A defunct space station is falling out of control toward Earth, and it's expected to re-enter the atmosphere sometime this weekend.
- Abandoned Chinese space station tumbling toward Earth
- It's unknown exactly where it will re-enter atmosphere
- Tiangong-1 being tracked by multiple space agencies
No one knows exactly where — or if — it will land, scientists expect the school bus-sized piece of space junk to burn up on re-entry.
Either way, it should put on quite a show for those whose skies it re-enters.
What does that mean for you?
Farewell, Tiangong-1! China's first space lab #Tiangong-1, launched in September 2011, will re-enter the atmosphere and burn up during failling between March 31 and April 4, 2018: China's manned space engineering office, Mon pic.twitter.com/JtB7JtJw3G— People's Daily,China (@PDChina) March 26, 2018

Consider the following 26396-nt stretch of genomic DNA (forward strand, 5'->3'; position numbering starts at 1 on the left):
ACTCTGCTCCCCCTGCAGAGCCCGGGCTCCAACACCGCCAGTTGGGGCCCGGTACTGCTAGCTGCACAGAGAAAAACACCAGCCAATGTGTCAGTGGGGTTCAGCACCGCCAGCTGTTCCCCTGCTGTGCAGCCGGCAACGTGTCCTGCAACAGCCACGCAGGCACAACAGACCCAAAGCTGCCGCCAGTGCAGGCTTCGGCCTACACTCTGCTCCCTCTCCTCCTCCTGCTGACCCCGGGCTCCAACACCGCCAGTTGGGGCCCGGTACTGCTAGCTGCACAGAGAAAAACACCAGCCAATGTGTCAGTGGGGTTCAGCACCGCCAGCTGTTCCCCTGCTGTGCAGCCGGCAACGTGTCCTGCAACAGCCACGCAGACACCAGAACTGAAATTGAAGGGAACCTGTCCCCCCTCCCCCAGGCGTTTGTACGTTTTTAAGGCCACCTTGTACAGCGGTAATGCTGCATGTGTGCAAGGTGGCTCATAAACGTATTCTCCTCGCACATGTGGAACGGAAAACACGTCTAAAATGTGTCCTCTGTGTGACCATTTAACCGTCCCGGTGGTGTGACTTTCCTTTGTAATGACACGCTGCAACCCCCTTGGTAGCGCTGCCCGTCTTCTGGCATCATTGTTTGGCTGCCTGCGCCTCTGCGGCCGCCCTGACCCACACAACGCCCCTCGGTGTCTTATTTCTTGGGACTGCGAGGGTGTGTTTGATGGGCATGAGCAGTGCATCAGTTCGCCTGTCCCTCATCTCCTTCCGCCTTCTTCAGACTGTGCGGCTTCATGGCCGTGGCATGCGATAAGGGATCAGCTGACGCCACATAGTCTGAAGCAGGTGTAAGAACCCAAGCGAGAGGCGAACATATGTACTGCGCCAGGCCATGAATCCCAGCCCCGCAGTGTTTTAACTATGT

Since then, it's been gradually making its way toward Earth, and its expected re-entry time has now been narrowed to about Sunday, April 1.
But this is no April Fools' joke.
The big question is: Where will it hit?
The European Space Agency says it could be anywhere between 43 degrees North or 45 degrees South. The ESA's tracker shows where the Tiangong-1 space station is now and its projected path over the next few hours.
Current estimated reentry window for #Tiangong1 from ESA's Space Debris Office runs from midday 31 March to early afternoon 1 April (in UTC time); this is highly variable!— ESA (@esa) March 29, 2018
Read more: https://t.co/H8NDGiUUrA (Radar image by @Fraunhofer_FHRe) pic.twitter.com/Nkomalx2fu
So keep your eyes peeled this weekend.
The good news is, the chances of any one person on Earth being hit by debris is considered less than one in a trillion.